Marilyn Geewax

Marilyn Geewax is a senior editor, assigning and editing business radio stories. She also serves as the national economics correspondent for the NPR web site, and regularly discusses economic issues on NPR's mid-day show Here & Now.

Her work contributed to NPR's 2011 Edward R. Murrow Award for hard news for "The Foreclosure Nightmare." Geewax also worked on the foreclosure-crisis coverage that was recognized with a 2009 Heywood Broun Award.

Before joining NPR in 2008, Geewax served as the national economics correspondent for Cox Newspapers' Washington Bureau. Before that, she worked at Cox's flagship paper, the Atlanta Journal-Constitution, first as a business reporter and then as a columnist and editorial board member. She got her start as a business reporter for the Akron Beacon Journal.

Over the years, she has filed news stories from China, Japan, South Africa and Europe. Recently, she headed to Europe to participate in the RIAS German/American Journalist Exchange Program.

Geewax was a Nieman Fellow at Harvard, where she studied economics and international relations. She earned a master's degree at Georgetown University, focusing on international economic affairs, and has a bachelor's degree from The Ohio State University.

She is a member of the National Press Club's Board of Governors and serves on the Global Economic Reporting Initiative Committee for the Society of American Business Editors and Writers.

Panic-driven stock selling. Financial turmoil. Commodity price crashes. Layoffs.

Sound familiar?

Those were among the troubles piling up as the economy was tanking in 2008.

And today, many of those same phrases are turning up in headlines: Stock prices are plunging; China is devaluing its currency; prices for oil and other commodities are tumbling; and miners and drillers are losing jobs all over the world.

Like cheap gasoline?

Then you're in luck. Experts say gas prices very likely will keep falling. That's because a report released Wednesday showed a sharp increase in gasoline inventories.

The U.S. Energy Information Administration said that last week, companies added another 10.6 million barrels of gasoline, creating the biggest surge in supply since 1993. That added to fears that supplies will far outstrip demand for a long time.

Oh, the irony.

Historically, when political tensions increased in the Middle East, the price of oil rose too. Buyers of oil worried that conflicts could interrupt drilling or interfere with oil-tanker access to waterways. In theory, when risks rise, so do prices.

But in recent days, even as tensions have been growing between two key oil producing nations — Iran and Saudi Arabia — oil prices have been falling. They slipped below $36 a barrel on Tuesday.

Why?

In late 2008, Americans were getting crushed by an avalanche of bad business news.

Financial systems were melting down, jobs disappearing, homeowners defaulting and auto companies heading for a cliff. With so many contenders, picking that year's five biggest stories was tough.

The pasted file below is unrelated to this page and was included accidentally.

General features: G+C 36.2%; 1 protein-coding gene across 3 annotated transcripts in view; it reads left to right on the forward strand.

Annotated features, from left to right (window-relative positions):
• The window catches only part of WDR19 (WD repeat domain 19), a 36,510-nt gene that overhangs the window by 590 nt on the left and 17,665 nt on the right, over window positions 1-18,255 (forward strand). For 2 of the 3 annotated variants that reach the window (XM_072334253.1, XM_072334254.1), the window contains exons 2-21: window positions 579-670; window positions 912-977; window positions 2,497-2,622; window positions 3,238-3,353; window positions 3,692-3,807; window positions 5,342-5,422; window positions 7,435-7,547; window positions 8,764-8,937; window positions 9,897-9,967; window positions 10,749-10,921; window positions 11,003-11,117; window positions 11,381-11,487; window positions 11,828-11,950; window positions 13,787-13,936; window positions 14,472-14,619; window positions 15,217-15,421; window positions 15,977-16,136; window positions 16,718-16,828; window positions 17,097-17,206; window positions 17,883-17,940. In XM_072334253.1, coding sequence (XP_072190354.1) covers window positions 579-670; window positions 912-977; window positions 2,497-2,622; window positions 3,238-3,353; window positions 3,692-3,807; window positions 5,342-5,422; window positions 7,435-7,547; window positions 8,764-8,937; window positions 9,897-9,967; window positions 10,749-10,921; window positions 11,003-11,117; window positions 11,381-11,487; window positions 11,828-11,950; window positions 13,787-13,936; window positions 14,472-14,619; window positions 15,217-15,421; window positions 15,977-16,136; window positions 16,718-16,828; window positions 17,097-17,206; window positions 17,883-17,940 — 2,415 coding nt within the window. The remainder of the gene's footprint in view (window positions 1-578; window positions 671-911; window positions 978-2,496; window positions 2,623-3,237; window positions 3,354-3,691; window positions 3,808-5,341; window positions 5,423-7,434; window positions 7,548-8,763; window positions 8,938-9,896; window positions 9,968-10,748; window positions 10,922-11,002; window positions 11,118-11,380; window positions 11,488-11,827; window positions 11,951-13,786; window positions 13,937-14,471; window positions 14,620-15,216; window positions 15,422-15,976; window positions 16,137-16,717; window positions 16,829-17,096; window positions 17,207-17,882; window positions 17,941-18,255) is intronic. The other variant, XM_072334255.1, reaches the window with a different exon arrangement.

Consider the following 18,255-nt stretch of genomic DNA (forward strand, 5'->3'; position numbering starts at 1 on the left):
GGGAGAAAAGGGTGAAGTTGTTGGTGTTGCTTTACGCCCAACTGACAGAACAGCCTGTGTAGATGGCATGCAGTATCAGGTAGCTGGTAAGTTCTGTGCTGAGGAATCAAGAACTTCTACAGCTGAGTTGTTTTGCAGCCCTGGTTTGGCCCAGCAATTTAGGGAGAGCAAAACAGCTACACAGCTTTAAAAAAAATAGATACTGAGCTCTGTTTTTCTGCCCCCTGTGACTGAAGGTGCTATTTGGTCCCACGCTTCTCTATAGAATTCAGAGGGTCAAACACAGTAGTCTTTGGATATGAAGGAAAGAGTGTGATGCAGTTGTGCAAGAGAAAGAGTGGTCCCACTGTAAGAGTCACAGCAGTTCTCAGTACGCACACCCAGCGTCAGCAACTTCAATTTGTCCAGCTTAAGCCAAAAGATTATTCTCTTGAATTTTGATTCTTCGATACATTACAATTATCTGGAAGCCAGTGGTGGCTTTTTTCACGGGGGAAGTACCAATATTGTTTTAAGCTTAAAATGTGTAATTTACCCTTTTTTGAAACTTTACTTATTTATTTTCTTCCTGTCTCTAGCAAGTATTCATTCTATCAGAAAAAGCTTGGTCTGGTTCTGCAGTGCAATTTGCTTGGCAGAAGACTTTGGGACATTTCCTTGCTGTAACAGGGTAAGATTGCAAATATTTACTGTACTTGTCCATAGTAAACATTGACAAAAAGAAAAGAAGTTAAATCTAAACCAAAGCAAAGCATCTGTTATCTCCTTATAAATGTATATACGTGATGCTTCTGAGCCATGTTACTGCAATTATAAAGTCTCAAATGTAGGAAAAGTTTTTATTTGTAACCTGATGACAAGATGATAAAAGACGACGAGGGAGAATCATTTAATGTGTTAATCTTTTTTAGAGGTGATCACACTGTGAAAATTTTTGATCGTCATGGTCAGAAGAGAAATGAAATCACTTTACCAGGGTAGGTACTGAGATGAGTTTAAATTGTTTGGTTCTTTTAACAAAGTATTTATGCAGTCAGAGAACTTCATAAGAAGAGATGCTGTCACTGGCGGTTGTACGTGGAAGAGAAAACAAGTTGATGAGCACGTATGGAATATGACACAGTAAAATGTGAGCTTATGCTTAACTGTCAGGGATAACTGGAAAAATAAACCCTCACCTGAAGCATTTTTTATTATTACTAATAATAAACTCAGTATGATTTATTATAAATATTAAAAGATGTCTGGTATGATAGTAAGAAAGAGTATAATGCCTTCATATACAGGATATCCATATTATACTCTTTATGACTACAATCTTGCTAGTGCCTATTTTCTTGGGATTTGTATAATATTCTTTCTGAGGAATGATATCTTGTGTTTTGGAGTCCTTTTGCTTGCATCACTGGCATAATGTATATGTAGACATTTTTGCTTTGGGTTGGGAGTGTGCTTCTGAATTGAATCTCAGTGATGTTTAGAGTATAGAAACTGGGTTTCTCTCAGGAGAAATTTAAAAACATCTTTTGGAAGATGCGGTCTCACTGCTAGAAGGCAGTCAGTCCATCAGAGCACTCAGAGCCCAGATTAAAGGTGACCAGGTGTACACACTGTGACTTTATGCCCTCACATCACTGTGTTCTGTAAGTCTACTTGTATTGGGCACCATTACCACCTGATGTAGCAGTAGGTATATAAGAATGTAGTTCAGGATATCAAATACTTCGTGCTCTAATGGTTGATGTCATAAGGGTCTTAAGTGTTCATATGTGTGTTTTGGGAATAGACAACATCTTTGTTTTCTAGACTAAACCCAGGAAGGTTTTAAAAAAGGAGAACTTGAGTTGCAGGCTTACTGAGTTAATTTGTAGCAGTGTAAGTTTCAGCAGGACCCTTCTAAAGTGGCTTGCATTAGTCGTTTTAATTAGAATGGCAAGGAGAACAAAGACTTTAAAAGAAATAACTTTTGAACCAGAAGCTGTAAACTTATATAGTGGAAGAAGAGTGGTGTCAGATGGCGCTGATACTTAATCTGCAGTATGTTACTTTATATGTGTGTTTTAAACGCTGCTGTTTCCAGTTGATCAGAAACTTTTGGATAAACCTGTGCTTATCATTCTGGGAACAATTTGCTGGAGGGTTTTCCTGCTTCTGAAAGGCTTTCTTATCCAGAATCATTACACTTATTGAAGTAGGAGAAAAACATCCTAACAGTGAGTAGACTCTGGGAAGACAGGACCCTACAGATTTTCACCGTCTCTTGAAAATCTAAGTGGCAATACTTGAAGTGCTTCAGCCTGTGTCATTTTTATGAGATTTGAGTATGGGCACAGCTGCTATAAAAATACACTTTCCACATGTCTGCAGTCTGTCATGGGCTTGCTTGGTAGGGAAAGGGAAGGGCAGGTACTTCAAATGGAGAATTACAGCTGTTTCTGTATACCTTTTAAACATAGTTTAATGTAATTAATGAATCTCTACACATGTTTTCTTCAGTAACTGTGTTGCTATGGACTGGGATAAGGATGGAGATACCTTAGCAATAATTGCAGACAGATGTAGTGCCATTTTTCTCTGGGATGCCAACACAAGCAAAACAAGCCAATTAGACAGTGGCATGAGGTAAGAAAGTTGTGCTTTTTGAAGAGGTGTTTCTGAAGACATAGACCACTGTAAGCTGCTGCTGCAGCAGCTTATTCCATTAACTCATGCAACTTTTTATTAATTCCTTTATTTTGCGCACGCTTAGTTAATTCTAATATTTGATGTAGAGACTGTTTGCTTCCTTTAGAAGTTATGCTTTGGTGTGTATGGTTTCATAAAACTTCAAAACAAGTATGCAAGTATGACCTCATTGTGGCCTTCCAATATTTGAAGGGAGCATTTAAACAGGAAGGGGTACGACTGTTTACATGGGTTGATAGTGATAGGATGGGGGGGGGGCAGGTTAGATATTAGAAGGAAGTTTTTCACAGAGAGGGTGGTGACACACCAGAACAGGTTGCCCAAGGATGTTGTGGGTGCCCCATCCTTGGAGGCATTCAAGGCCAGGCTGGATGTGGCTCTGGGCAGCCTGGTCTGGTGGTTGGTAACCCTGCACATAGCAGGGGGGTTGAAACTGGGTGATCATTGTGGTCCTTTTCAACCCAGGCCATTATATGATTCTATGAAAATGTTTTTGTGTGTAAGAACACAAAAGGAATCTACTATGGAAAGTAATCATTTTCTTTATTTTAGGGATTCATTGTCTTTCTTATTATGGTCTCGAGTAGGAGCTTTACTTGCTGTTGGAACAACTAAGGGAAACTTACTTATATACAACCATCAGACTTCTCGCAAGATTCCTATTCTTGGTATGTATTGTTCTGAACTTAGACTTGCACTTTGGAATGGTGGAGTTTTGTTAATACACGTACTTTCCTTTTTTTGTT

In contrast, 2015 looks almost placid. Unemployment steadily drifted down, wages tiptoed up, the real estate scene brightened and inflation stayed low. So nominees for the biggest stories of 2015 seem tame compared with the terrifying Great Recession years.

Every investor celebrating Christmas this week would love this gift: a really good crystal ball.

It'd be so helpful to look right through the orbuculum and glimpse the future prices of stocks, bonds and gold bars.

Unfortunately, no such ball exists. Our next best option is to turn to economic forecasters. And in general, the professionals see mostly good news for 2016.

For years, critics have been fulminating while watching lawmakers take little or no action on crucial spending and taxing matters.

This week, at least, the "do-nothing Congress" label won't stick.

On Thursday, the U.S. House approved a massive package of tax breaks worth $622 billion, voting 318-109. On Friday, the House will vote again, this time on a $1.1 trillion spending package.

The Federal Reserve on Wednesday announced liftoff for short-term interest rates — a launch that may send many borrowing costs higher in 2016.

The 0.25-percentage-point increase — to a range of 0.25 percent to 0.5 percent — in the federal funds rate was small but important because it signals the beginning of the end of easy money; the Fed wants to get back to normal after years of fighting economic stagnation with supercheap loans.

Brace yourself: News outlets are about to hit you hard with coverage of the Federal Reserve's decision Wednesday on interest rates.

Millennials, gather 'round. This is a tale you might find hard to believe, but it's true:

A long, long time ago, there was such a thing as an interest rate hike. Really!

Yes, back before mankind had Twitter or iPads or even iPhones, your parents used to worry about interest-rate increases. And they had much to fear: between June 2004 and June 2006, Federal Reserve policymakers raised the federal funds rate 17 consecutive times.

Americans have long lived in a nation made up primarily of middle-class families, neither rich nor poor, but comfortable enough.

This year, that changed, according to the Pew Research Center.

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